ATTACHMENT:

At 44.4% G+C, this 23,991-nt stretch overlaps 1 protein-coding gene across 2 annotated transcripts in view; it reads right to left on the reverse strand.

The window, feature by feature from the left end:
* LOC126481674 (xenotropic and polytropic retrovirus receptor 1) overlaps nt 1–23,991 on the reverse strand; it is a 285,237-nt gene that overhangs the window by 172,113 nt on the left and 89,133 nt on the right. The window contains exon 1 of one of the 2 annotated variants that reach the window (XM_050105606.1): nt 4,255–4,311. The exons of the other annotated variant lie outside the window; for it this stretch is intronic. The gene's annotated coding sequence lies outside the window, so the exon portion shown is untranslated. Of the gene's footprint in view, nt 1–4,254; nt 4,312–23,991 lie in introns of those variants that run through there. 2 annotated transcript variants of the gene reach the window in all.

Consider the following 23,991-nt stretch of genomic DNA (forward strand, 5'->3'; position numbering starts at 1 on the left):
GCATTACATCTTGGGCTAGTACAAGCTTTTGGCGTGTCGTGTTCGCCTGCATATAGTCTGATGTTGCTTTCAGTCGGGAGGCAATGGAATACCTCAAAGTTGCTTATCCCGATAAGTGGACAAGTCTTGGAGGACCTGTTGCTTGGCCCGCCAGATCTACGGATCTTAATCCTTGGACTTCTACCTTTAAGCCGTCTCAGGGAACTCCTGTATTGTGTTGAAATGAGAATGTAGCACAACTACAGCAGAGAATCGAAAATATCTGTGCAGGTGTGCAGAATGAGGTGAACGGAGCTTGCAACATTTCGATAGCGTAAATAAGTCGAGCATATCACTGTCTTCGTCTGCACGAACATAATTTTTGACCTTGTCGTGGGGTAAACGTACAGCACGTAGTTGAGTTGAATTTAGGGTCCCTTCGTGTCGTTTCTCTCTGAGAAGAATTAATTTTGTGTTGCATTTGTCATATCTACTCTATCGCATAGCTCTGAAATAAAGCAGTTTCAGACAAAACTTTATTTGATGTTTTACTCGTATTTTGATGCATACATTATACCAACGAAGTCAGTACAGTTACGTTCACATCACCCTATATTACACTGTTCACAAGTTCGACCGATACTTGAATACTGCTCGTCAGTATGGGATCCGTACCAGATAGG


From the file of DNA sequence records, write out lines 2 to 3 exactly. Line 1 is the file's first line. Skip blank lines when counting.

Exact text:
The window, feature by feature from the left end:
* LOC126481674 (xenotropic and polytropic retrovirus receptor 1) overlaps nt 1–23,991 on the reverse strand; it is a 285,237-nt gene that overhangs the window by 172,113 nt on the left and 89,133 nt on the right. The window contains exon 1 of one of the 2 annotated variants that reach the window (XM_050105606.1): nt 4,255–4,311. The exons of the other annotated variant lie outside the window; for it this stretch is intronic. The gene's annotated coding sequence lies outside the window, so the exon portion shown is untranslated. Of the gene's footprint in view, nt 1–4,254; nt 4,312–23,991 lie in introns of those variants that run through there. 2 annotated transcript variants of the gene reach the window in all.